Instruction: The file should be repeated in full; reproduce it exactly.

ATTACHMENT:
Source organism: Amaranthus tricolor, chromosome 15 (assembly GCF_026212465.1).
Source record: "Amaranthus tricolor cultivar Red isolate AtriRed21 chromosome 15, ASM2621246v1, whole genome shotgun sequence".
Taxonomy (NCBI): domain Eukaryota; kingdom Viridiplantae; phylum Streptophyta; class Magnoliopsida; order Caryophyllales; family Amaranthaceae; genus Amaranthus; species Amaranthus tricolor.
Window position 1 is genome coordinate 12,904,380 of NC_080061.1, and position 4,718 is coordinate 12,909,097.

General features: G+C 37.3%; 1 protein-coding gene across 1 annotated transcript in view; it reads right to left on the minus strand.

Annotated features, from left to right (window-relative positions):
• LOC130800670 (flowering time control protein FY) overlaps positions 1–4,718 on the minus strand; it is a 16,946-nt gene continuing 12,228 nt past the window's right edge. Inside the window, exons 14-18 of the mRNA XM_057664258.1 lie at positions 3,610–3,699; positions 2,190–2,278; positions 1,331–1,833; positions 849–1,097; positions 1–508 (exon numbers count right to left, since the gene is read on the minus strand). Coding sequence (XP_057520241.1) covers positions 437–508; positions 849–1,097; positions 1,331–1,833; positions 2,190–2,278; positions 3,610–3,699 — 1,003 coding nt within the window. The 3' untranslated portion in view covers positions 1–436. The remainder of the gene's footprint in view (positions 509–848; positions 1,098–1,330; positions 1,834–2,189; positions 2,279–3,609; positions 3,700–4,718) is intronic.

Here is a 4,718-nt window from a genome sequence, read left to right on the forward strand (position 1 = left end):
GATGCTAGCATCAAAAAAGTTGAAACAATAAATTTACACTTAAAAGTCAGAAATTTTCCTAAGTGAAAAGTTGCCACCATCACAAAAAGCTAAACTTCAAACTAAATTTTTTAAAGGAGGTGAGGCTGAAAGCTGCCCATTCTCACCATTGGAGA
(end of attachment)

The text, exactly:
Source organism: Amaranthus tricolor, chromosome 15 (assembly GCF_026212465.1).
Source record: "Amaranthus tricolor cultivar Red isolate AtriRed21 chromosome 15, ASM2621246v1, whole genome shotgun sequence".
Taxonomy (NCBI): domain Eukaryota; kingdom Viridiplantae; phylum Streptophyta; class Magnoliopsida; order Caryophyllales; family Amaranthaceae; genus Amaranthus; species Amaranthus tricolor.
Window position 1 is genome coordinate 12,904,380 of NC_080061.1, and position 4,718 is coordinate 12,909,097.

General features: G+C 37.3%; 1 protein-coding gene across 1 annotated transcript in view; it reads right to left on the minus strand.

Annotated features, from left to right (window-relative positions):
• LOC130800670 (flowering time control protein FY) overlaps positions 1–4,718 on the minus strand; it is a 16,946-nt gene continuing 12,228 nt past the window's right edge. Inside the window, exons 14-18 of the mRNA XM_057664258.1 lie at positions 3,610–3,699; positions 2,190–2,278; positions 1,331–1,833; positions 849–1,097; positions 1–508 (exon numbers count right to left, since the gene is read on the minus strand). Coding sequence (XP_057520241.1) covers positions 437–508; positions 849–1,097; positions 1,331–1,833; positions 2,190–2,278; positions 3,610–3,699 — 1,003 coding nt within the window. The 3' untranslated portion in view covers positions 1–436. The remainder of the gene's footprint in view (positions 509–848; positions 1,098–1,330; positions 1,834–2,189; positions 2,279–3,609; positions 3,700–4,718) is intronic.

Here is a 4,718-nt window from a genome sequence, read left to right on the forward strand (position 1 = left end):
GATGCTAGCATCAAAAAAGTTGAAACAATAAATTTACACTTAAAAGTCAGAAATTTTCCTAAGTGAAAAGTTGCCACCATCACAAAAAGCTAAACTTCAAACTAAATTTTTTAAAGGAGGTGAGGCTGAAAGCTGCCCATTCTCACCATTGGAGA